By Craig Whitlock
Washington Post Foreign Service
Wednesday, January 14, 2009
TEL AVIV, Jan. 13 -- Israeli military officials said Tuesday that their 18-day offensive in the Gaza Strip had weakened Hamas but that a knockout blow was unlikely. The conflict showed no signs of ending as diplomats reported little progress in negotiating a cease-fire.
The Israeli officials said their strategy was to squeeze Hamas militarily as they try to pressure the Islamist movement into a truce that would include a long-term commitment to stop firing rockets into southern Israel. Some Hamas leaders have said they are willing to cut a deal, but others have pledged to continue fighting.
Despite public vows by Israeli politicians to destroy Hamas's military capability, Israeli officials said Tuesday that the movement had lost only a fraction of its fighters and retained a large stockpile of rockets and other armaments. A "few hundred" Hamas fighters have been killed, out of a total force of 15,000, according to a senior Israeli military official.
In a briefing for foreign journalists, the senior official said Hamas still has hundreds of rockets and other missiles. "We do not see where they have a shortage of personnel to fight," the official said, speaking on the condition of anonymity because he was discussing intelligence matters.
Lt. Gen. Gabi Ashkenazi, the Israeli military chief of staff, said Gaza had been pummeled by more than 2,300 airstrikes since the war began Dec. 27. "We have achieved a lot in hitting Hamas and its infrastructure, its rule and its armed wing, but there is still work ahead," he told the Israeli parliament Tuesday.
For the past several days, Israeli forces have edged closer to Gaza City and other urban centers where Hamas is strongest, but they have held back from an all-out confrontation. Military officials said the goal was to force Hamas into a diplomatic settlement by gradually increasing pressure on the battlefield.
"The issue is, will Hamas agree to stop the firing of rockets into Israel, something they've been doing for eight years?" the senior official said. "This is what we are going after."
Hamas leaders, however, have been split on how to respond. Officials from Gaza have said they are willing to negotiate as long as Israel agrees to withdraw its forces and re-open border crossings that Israel and Egypt closed after Hamas seized exclusive control of the territory in June 2007.
"It is our duty to end the suffering of the Palestinian people," Ghazi Hamid, a Hamas spokesman, told al-Jazeera television Tuesday. "We need to be sure that Israel will respect the cease-fire and not target Gaza again."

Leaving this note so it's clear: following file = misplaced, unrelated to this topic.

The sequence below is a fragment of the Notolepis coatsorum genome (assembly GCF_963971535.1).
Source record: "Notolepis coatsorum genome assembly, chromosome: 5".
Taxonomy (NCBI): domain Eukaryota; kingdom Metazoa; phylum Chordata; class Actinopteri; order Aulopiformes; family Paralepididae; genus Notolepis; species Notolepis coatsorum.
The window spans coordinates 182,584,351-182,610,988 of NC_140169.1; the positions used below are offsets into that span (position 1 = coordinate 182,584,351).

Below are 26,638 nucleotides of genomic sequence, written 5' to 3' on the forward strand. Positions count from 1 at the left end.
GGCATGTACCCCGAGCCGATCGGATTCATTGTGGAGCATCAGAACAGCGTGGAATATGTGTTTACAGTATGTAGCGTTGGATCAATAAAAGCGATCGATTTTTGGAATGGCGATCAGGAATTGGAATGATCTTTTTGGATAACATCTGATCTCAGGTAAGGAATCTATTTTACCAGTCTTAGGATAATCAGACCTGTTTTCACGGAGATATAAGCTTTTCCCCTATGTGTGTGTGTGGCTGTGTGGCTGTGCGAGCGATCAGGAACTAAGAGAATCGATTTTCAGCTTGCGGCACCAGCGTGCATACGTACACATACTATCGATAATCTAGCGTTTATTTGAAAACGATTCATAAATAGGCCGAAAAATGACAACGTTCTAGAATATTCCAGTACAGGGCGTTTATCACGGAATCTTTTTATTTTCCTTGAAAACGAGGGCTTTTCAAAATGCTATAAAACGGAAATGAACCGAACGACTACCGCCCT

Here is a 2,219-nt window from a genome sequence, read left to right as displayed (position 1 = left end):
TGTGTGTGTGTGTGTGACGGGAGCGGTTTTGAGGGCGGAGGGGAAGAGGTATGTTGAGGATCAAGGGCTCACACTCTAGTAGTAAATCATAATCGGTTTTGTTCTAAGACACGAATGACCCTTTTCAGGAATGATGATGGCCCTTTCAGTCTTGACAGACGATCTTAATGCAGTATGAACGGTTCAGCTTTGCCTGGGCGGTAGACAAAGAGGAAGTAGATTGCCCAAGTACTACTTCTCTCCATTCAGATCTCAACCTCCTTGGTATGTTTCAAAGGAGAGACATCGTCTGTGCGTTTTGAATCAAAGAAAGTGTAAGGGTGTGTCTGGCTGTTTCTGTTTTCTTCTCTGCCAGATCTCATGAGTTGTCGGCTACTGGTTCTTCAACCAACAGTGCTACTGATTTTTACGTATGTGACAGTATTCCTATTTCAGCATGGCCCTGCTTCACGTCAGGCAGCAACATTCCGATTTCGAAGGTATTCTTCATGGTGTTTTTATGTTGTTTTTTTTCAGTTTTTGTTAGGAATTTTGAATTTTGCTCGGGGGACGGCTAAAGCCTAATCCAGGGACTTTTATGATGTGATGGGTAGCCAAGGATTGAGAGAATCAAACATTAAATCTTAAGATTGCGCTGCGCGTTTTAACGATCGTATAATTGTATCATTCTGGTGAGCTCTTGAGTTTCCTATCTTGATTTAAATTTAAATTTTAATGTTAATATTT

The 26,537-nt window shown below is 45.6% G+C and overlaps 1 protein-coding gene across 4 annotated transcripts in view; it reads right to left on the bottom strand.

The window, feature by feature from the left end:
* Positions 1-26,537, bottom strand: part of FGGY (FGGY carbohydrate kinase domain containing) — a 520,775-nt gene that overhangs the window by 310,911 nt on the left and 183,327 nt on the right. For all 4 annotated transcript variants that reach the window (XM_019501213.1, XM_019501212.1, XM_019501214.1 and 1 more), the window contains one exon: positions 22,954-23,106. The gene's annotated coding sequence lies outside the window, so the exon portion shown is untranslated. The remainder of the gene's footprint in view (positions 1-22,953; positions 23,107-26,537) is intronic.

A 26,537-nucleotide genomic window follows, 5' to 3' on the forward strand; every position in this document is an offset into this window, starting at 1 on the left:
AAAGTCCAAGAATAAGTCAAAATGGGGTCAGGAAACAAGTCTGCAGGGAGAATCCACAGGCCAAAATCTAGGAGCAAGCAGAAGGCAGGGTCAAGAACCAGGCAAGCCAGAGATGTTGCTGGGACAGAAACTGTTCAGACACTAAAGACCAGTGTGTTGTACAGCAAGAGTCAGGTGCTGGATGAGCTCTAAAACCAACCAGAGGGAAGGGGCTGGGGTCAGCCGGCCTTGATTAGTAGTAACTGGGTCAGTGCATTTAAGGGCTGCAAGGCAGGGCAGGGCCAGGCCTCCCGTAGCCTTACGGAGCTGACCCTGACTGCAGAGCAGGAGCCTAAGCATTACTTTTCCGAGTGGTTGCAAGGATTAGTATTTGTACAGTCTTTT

But Hamas leaders in exile in Syria have taken a harder line, and it is unclear who is calling the shots.
On Tuesday, Hamas emissaries met in Cairo with Omar Suleiman, Egypt's intelligence chief, who has brokered the negotiations. No breakthroughs were reported. Suleiman later accompanied Egyptian President Hosni Mubarak to Riyadh, Saudi Arabia, to meet with Saudi King Abdullah as Arab leaders tried to coordinate a regional strategy for ending the conflict.
Israel announced that it would send an emissary, Defense Ministry official Amos Gilad, to Cairo on Thursday. Egypt is overseeing the talks in part because Israel refuses to speak directly with Hamas, which it considers a terrorist organization. Israel is also trying to persuade Egypt to accept an international force to help patrol its side of the Gazan border, something officials in Cairo have been reluctant to do.
Israel and Hamas have both rejected a U.N. Security Council resolution calling for an immediate and "durable" cease-fire. On Tuesday, U.N. General Secretary Ban Ki-moon left New York for the Middle East. He is scheduled to visit Egypt, Syria and Jordan in a bid to end the diplomatic impasse.
In Washington, the State Department used unusually strong language Tuesday to deny a claim by Israeli Prime Minister Ehud Olmert that he personally persuaded President Bush to order that Secretary of State Condoleezza Rice abstain on the resolution, which she had negotiated.
Olmert's claim is "wholly inaccurate as to describing the situation, just 100 percent, totally, completely not true," spokesman Sean McCormack said. He said Rice had recommended that the United States abstain.
Israeli military officials said they have focused their combat operations in recent days on the northern part of the Gaza Strip, especially in the suburbs around Gaza City.
Health officials in Gaza said about 960 Palestinians have been killed since the war began, more than half of them civilians. Thirteen Israelis have died, including 10 soldiers. The three others were civilians struck by Hamas rockets.
Israeli military officials said Tuesday that the war has weakened popular support for Hamas in Gaza, which prompted the movement's officials there to send delegates to Cairo for the cease-fire talks. "Their leadership in the Gaza Strip feels the pressure and feels a need to stop the fighting," the senior military official said.
But many Gaza residents interviewed Tuesday predicted that Hamas would bolster its appeal in the long term by standing up to the Israelis. "This crisis was created by Israel and it will create more hatred toward Israel," said Mohamed Ali, 39, a resident of Gaza City. "Who has killed all of our people? Not Hamas. Israel."
While some people expressed anger at Hamas for engaging Israeli soldiers in residential areas, others said the guerrillas had no choice.
"They were born among the people and came from the people," said Tamir Mansour, 35, a clerk at a Gaza City medical clinic. "Gaza is a very narrow, very congested place. We don't have separate camps for the fighters and separate camps for civilians."
Staff writer Glenn Kessler in Washington and special correspondent Reyham Abdel Kareem in Gaza City contributed to this report.